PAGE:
Authors: Susan A. Shaheen, Ph.D., Adam P. Cohen, and Elliot W. Martin, Ph.D.
Date: November 2012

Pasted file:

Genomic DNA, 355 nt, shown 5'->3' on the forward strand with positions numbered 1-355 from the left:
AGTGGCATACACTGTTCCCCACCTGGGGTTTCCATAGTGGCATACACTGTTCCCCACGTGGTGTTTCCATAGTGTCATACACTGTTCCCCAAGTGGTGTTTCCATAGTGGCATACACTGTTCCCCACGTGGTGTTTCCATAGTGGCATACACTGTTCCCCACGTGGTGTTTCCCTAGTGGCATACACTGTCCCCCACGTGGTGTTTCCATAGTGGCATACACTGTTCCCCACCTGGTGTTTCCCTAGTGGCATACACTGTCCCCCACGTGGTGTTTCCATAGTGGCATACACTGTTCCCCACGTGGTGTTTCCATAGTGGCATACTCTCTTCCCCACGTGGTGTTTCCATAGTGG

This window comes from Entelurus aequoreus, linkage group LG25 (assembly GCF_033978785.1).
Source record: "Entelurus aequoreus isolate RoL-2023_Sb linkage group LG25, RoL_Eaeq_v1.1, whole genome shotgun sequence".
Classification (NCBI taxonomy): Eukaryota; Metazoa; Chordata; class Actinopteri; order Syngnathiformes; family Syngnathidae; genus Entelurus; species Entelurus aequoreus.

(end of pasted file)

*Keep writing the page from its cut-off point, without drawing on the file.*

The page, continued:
Abstract: Public bikesharing—the shared use of a bicycle fleet—is an innovative mobility strategy that has recently emerged in major North American cities. Bikesharing systems typically position bicycles throughout an urban environment, among a network of docking stations, for immediate access. Approximately five years ago, information technology (or IT)-based bikesharing services began to emerge in North America. Since 2007, 27 IT-based programs have been deployed–26 are operational and one is now defunct. Bikesharing growth potential in North America is examined on the basis of a survey of all 15 IT-based public bikesharing systems operating in the United States and all four programs operating in Canada, as of January 2012. These programs account for 172,070 users and 5,238 bicycles and 44,352 users and 6,235 bicycles in the United States and Canada, respectively. This paper reviews early operator understanding of North American public bikesharing and discusses emerging trends for prospective program start-ups